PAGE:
GO
#5

in Full Size Pickup Trucks

MSRP: $26,200 - $47,600
Invoice: $24,366 - $44,030
MPG: 16 City / 20 Hwy
Find the best local price: submit
How the Best Price Program works »

Toyota Tundra Performance

Reviewers report that the updated 2014 Toyota Tundra is strong and capable enough to compete with its rivals in terms of towing, hauling and acceleration, but doesn't do anything to raise the bar. The Tundra's fuel economy ratings are also less than its domestic rivals’, and its tow ratings aren't as high either.

  • "There's no Toyota Tundra HD, so if you need a heavy-duty pickup, you'll have to look elsewhere. However, compare the Tundra to trucks such as the Silverado 1500, RAM 1500 or F-150, and it's clear the Tundra can get the job done." -- AutoTrader
  • "While manufacturers in this class typically try to one-up each other with claims of 'most horsepower,' 'most torque,' 'highest payload capacity,' 'highest towing limits,' or 'best-in-class fuel economy,' Toyota doesn't really play that game. The Tundra is competitive but not class-leading in these areas, and for most buyers, that's plenty good enough." -- Consumer Guide
  • "Overall, we wished we were equally as smitten with this Toyota's driving dynamics as we were with its updated cabin, but that isn't the case." -- Autoblog

Acceleration and Power

The base Tundra engine is a 4.0-liter V6 that produces 270 horsepower and 278 pound-feet of torque. There are two optional V8 engines: a 4.6-liter unit that produces 310 horsepower and 327 pound-feet of torque and a 5.7-liter V8 with 381 horsepower and 401 pound-feet of torque. The V6 comes with a five-speed automatic transmission, while the V8s get a six-speed automatic. The Tundra achieves up to an EPA-estimated 16/20 mpg city/highway with the V6 and two-wheel drive, which is a bit low for the class.

Few reviewers have tested the base V6-powered Tundra, though one didn't show much enthusiasm for it. Some test drivers say the optional 4.6-liter V8 has ample power, though most seem to prefer the 5.7-liter V8 for its abundant power and torque. The six-speed automatic is liked by reviewers, though some note that it isn't as refined as the Ram 1500's eight-speed automatic.

See full 2014 Toyota Tundra specs »

  • "The Tundra's 6-speed automatic transmission on V8 models is smooth, though not as buttery at Ram's new 8-speed." -- Kelley Blue Book
  • "During hard acceleration, the cabin fills with beautiful V-8 noises accompanied by brisk performance. Although the transmission is behind the gear count of the Ram's 8-speed, it shifts quickly and smoothly and responds immediately to manually requested gear changes." -- Motor Trend
  • "The entry-level V6 remains just that, while the midrange 4.6-liter V8 is smooth and capable. The top-of-the-line 5.7-liter V8 is stellar, as good as anything the competition is offering -- except in the fuel economy department." -- Edmunds
  • "The 5.7-liter V-8 is smooth and quiet and has a nice kick. The six-speed automatic is no match for the Ram's eight-speed (and the fuel economy advantage it returns), but isn't a bad transmission." -- Automobile Magazine
  • "In response to a heavy foot, the Tundra accelerated with authority off the line and it had plenty of grunt for passing. Yet we would never consider the 5,600-pound truck on the 'quick' end of the scale. There is no arguing with the V8's strength, as the 5.7-liter is damn strong, but it achieves its muscularity through displacement, not refinement." -- Autoblog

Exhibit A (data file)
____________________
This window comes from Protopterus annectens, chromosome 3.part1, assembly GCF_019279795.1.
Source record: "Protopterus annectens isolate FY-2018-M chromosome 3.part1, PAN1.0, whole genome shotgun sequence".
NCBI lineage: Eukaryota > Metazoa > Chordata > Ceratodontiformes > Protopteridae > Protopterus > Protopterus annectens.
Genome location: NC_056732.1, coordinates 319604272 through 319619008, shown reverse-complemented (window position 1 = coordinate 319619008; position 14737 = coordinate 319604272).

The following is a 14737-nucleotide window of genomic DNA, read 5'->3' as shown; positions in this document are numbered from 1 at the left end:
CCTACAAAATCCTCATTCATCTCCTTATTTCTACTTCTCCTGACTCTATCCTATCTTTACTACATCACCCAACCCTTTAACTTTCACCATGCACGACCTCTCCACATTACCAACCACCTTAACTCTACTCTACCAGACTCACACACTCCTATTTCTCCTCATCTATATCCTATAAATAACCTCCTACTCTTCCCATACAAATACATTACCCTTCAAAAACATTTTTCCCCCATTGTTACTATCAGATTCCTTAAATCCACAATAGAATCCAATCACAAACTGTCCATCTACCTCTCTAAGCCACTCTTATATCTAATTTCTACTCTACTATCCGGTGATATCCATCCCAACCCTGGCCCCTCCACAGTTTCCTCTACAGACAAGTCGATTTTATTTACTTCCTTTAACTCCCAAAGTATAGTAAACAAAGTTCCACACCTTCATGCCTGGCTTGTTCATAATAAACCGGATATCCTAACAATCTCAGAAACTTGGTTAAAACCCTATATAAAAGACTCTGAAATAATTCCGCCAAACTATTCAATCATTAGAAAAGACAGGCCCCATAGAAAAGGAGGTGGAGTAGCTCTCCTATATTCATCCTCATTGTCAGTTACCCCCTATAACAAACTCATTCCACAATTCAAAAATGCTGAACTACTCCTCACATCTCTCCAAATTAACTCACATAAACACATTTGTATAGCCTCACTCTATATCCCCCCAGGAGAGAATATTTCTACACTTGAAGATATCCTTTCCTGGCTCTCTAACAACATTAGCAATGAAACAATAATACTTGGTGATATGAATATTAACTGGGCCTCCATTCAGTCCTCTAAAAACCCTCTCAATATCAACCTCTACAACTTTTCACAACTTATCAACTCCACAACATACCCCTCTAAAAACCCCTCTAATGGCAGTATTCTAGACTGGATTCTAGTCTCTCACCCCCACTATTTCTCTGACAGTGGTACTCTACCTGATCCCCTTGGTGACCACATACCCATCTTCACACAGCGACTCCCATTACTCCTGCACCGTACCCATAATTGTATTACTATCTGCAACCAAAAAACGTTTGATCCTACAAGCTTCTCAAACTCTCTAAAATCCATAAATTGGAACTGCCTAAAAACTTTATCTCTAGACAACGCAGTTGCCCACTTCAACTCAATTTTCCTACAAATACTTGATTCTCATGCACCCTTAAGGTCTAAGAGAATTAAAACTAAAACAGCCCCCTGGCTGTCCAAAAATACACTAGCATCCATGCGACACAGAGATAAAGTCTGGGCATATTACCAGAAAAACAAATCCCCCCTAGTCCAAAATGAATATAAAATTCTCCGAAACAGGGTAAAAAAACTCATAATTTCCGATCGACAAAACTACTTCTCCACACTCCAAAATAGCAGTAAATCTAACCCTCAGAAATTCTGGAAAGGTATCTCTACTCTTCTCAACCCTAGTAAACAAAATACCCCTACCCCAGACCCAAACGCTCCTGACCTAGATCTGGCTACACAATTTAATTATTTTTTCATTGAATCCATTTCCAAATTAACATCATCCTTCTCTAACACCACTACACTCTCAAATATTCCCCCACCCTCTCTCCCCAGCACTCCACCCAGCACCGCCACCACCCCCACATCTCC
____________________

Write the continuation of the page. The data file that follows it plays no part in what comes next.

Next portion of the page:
Handling and Braking

Test drivers generally think the Tundra's ride is a bit too harsh, especially compared with some of its recently-redesigned rivals. Some reviewers find the Tundra difficult to maneuver in smaller spaces due to its size, though some others say it is easier to maneuver than expected. However, reviewers say that the steering is precise and offers good road feel for a full-size pickup truck.

  • "On the road, the Tundra drives a little smaller than it is, which is a compliment. The brakes are a bit touchy, but the steering is precise and its feedback appropriate, even on four-wheel-drive models, which require the 4.6- or 5.7-liter V-8." -- Car and Driver
  • "The Toyota's light but accurate steering makes it fairly easy to drive on a daily basis, but the Tundra feels bigger than competing trucks. Moreover, even with various suspension revisions for 2014, the Tundra still has a stiffer ride over bumps and ruts than most rivals." -- Edmunds
  • "On the highway, the Tundra feels secure. A re-valved steering rack nicely complements the extra stability provided by the retuned suspension. On-center feel and weighting is as good as anything from Toyota short of the Scion FR-S. On back roads, you might even call the 5000-pound rig borderline sporty. Off-road, there's just enough isolation to keep it from being punishing on the forearms, but it still lets you know exactly what the front tires are doing." -- Motor Trend
  • "This half-ton truck isn't exactly nimble, but it drives smaller than its dimensions otherwise suggest." -- Kelley Blue Book

Towing and Hauling

The Tundra can tow up to 10,400 pounds and haul up to 2,040 pounds. Some reviewers say that a Tundra with the 5.7-liter V8 feels strong enough for any task that most owners will throw at it. However, others write that the Chevrolet Silverado inspires more confidence when towing heavy loads.

  • "The 310-horsepower, 4.6-liter V8 is totally adequate for lighter duties, while the 381-horsepower, 5.7-liter V8 is up for almost any task (yes, it even pulled the Space Shuttle over a bridge). The 270-horsepower V6 has acceptable performance in regular-cab models, but its capability declines with the added weight of double-cab setups." -- Kelley Blue Book
  • "It's hard not to recommend the Tundra, but the Silverado does feel a little more surefooted when towing close to its maximum payload." -- AutoTrader
Review Last Updated: 5/16/14

Next Steps: Toyota Tundra